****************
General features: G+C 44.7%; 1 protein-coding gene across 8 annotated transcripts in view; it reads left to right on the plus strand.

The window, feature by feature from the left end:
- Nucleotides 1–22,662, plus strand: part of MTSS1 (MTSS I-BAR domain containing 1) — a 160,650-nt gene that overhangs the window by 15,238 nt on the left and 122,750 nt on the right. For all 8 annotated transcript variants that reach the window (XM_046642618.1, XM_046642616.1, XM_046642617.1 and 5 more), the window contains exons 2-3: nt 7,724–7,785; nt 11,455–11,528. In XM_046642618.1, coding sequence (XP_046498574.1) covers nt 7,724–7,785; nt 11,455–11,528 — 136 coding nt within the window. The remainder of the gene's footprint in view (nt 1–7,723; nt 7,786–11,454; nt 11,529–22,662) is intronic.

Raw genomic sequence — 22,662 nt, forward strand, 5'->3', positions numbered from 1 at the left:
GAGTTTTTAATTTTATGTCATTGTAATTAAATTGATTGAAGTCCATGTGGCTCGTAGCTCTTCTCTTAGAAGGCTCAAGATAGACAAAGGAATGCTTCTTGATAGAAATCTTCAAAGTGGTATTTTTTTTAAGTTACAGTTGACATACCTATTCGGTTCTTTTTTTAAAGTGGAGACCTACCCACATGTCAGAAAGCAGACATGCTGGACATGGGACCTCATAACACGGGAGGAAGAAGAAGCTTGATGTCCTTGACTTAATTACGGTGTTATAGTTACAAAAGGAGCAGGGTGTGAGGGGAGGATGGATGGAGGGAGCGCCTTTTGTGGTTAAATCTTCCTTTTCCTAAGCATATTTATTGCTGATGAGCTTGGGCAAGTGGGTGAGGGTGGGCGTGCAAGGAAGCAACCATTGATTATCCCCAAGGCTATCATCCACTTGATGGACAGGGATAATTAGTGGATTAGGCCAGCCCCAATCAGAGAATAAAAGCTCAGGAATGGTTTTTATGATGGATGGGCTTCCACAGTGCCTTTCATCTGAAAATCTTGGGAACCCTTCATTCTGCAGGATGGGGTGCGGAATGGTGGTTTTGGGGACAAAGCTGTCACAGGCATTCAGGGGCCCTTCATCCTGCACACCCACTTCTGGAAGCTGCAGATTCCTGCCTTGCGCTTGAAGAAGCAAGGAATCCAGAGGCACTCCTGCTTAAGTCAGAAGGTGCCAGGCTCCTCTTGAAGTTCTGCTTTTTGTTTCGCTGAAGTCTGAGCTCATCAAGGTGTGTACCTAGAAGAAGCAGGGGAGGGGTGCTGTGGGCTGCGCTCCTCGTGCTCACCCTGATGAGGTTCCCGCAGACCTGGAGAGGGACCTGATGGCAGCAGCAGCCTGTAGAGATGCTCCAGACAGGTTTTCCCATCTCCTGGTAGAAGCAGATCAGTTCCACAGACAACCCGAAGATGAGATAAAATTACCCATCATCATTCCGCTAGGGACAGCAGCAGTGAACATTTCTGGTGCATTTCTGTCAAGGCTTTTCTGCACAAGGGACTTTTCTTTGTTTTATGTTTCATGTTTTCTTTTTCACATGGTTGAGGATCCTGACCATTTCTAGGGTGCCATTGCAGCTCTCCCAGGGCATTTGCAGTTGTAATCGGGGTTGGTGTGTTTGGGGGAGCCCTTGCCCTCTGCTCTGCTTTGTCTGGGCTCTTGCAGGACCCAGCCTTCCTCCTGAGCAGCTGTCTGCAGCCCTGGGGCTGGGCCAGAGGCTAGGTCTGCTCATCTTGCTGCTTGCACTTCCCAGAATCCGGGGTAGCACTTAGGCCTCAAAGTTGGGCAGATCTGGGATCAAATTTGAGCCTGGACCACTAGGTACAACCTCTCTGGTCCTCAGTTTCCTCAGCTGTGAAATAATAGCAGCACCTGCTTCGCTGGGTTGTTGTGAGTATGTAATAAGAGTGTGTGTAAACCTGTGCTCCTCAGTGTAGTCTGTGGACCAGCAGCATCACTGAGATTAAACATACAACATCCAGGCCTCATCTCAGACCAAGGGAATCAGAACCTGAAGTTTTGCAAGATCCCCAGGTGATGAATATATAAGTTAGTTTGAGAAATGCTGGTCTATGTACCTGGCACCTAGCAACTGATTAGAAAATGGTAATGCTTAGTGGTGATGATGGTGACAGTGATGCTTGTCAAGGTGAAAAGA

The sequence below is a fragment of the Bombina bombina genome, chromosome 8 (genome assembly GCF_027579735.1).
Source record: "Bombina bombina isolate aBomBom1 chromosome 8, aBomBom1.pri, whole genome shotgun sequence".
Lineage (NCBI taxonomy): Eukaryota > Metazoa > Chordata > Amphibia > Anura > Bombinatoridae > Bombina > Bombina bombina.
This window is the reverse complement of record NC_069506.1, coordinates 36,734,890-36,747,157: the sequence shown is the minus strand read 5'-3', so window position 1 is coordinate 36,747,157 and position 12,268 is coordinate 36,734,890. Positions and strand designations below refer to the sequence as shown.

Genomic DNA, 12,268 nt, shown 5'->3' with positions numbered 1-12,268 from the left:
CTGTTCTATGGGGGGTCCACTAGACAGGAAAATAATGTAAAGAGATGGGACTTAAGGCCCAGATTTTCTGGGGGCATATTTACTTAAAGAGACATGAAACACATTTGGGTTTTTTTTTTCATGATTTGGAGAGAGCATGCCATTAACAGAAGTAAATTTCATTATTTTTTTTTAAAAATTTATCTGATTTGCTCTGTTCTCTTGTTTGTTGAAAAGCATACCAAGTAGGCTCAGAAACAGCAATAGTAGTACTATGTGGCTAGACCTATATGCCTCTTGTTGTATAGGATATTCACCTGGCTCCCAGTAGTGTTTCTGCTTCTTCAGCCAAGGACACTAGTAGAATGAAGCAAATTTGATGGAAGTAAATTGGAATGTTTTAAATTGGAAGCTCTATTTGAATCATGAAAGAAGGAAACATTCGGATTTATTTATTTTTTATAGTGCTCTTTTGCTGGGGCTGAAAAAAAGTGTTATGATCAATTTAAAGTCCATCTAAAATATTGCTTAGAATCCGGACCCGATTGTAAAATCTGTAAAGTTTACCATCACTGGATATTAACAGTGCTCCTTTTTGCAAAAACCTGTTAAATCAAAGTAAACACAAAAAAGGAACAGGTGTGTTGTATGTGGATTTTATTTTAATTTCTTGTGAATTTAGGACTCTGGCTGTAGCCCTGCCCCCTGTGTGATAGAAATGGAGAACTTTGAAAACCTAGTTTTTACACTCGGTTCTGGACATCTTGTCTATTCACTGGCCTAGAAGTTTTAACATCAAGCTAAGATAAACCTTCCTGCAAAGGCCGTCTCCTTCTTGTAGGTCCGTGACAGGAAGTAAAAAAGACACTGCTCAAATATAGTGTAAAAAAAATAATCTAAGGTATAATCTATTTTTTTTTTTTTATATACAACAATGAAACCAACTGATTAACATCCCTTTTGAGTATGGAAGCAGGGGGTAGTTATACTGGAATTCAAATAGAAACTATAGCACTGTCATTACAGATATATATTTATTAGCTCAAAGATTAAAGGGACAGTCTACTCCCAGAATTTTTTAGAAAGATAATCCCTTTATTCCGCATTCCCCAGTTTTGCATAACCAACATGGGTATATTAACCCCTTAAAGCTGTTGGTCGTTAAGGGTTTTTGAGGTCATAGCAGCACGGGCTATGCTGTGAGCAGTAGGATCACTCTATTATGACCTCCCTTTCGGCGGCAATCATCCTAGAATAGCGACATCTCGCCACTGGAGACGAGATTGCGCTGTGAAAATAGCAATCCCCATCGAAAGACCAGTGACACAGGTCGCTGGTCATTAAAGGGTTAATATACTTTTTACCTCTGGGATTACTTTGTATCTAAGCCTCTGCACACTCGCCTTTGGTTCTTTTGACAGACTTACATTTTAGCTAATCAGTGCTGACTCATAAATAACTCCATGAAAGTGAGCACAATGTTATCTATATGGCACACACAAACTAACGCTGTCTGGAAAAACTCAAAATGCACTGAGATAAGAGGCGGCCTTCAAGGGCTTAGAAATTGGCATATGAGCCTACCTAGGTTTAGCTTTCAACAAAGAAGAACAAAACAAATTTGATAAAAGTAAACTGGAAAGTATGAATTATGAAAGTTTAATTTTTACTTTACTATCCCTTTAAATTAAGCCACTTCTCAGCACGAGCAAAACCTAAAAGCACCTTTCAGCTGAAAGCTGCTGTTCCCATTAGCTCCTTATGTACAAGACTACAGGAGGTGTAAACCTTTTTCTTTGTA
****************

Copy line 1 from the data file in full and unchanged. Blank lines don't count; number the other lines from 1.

General features: G+C 44.7%; 1 protein-coding gene across 8 annotated transcripts in view; it reads left to right on the plus strand.